Insulating against Asbestos Liability
Schnapf, Larry, Journal of Property Management
Insulating against asbestos liability Increasingly stringent federal and state asbestos cleanup laws are imposing substantial legal and financial burdens on owners and operators of commercial buildings laden with asbestos-containing materials (ACM). As a result, landlords are having problems finding tenants, owners are offering steep discounts to lure reluctant purchasers, and buyers are having problems lining up lenders and other institutional investors who are fearful of becoming targets of lawsuits.
In some areas of the country, the sales price of office buildings with ACM has been discounted as much as 20 percent while rents have been reduced by as much as 15 percent.
Many financial institutions are shunning buildings with ACM because they are afraid they will be sued by victims of asbestos for wrongfully facilitating a sale of a building with ACM or fear that they will be liable as owners if they foreclose on the property and the aCM is mishandled or wronghfully disposed. Indeed, the Federal National Mortgage Association (Fennie Mae) has instituted an environmental hazards management program which contains comprehensive asbestos inspection requirements. The effect of these and federal or state asbestos regulations has been to reduce the amount of mortgage money available for rehabilitation or refinancing.
Until the dangers of asbestos became known, asbestos was used extensively to insulate, fireproof, and soundproof the majority of commercial buildings constructed between 1920 and 1970. Indeed, many municipal building codes mandated that asbestos be applied to new buildings. Asbestos is also found in acoustical plaster, wallboard, ceiling panels, floor tiles, roofing materials, reinforcements in concrete waterpipes, and as a thermal insulator in boiler and HVAC rooms.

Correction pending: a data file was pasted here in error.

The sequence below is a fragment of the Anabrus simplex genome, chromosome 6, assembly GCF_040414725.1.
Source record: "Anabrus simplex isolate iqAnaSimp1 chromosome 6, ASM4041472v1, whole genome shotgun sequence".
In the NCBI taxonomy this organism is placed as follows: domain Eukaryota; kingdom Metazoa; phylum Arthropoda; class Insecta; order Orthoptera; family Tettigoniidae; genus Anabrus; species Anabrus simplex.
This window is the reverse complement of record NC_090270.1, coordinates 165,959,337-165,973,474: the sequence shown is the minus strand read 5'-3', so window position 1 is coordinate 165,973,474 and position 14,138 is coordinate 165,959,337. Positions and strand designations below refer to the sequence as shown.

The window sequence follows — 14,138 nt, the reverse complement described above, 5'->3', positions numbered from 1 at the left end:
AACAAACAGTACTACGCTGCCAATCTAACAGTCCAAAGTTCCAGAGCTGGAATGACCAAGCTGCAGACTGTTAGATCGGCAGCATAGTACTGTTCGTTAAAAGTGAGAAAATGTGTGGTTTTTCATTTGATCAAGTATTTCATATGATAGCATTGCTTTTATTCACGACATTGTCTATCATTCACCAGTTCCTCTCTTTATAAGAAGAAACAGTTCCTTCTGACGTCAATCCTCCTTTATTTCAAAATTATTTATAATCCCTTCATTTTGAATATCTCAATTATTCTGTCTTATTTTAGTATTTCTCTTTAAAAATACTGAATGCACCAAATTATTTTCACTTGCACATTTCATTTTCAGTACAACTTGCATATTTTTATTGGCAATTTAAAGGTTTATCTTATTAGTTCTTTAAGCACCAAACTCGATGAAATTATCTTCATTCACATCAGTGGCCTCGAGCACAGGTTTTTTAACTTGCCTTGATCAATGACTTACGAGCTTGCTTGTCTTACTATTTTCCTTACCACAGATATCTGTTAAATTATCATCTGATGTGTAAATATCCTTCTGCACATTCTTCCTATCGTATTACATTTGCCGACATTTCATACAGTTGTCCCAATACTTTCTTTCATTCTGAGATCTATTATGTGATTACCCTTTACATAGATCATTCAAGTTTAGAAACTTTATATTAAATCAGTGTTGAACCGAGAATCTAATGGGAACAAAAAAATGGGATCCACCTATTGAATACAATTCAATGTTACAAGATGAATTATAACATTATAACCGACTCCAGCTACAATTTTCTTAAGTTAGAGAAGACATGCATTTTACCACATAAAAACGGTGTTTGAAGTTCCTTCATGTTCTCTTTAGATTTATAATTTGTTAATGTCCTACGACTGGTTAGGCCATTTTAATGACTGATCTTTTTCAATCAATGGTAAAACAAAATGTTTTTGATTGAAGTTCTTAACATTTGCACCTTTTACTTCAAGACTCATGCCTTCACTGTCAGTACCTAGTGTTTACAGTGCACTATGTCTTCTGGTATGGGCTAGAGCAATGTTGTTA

A recent study published by the U.S. Environmental Protection AGency (EPA) found that 733,000 of the 3.5 million public and commercial buildings in the United States have ACM, and 500,000 or 14 percent of those buildings will require some sort of cleanup work while 317,000 contain significantly damaged ACM. A separate report conducted by New York City revealed that 68 percent of the buildings surveyed contained asbestos and that 87 percent of those buildings posed some risk to their occupants because the asbestos was damaged.
Despite the hazard posed by ACM, it was not until the EPA began aggressively enforcing existing federal asbestos regulations and states began adopting asbestos cleanup laws that building owners and operators became concerned about asbestos.
Federal regulation of asbestos
Asbestos is regulated by the federal government under a number of laws. The regulations of chief importance to building owners and operators are the asbestos standards established under the National Emission Standards for Hazardous Air Pollutants (NESHAPs) of the federal Clean Air ACt, which ban spray applications of ACM in new buildings and also established procedures for demolition and renovation of buildings containing friable ACM.
Under the Clean Air Act regulations, all owners or operators of a building that has friable ACM, which is ACM that can be crushed into powder by hand, are required to notify the EPA at least 10 days before commencing demolition or renovation work. The agency must be provided with the name and address of the owner or operator, a description and location of the building being demolished or renovated, and an estimate of the amount of friable asbestos in the building.
If the amount of friable asbestos within the building exceeds 260 linear feet or 160 square feet, the owner or operator must also follow certain work practices designed to control asbestos dust emissions during removal and storage. Materials containing friable ACM must be properly disposed of at an approved waste disposals site. If an owner or operator fails to comply with these regulations, the government may seek an injunction halting the operation and assess penalties. …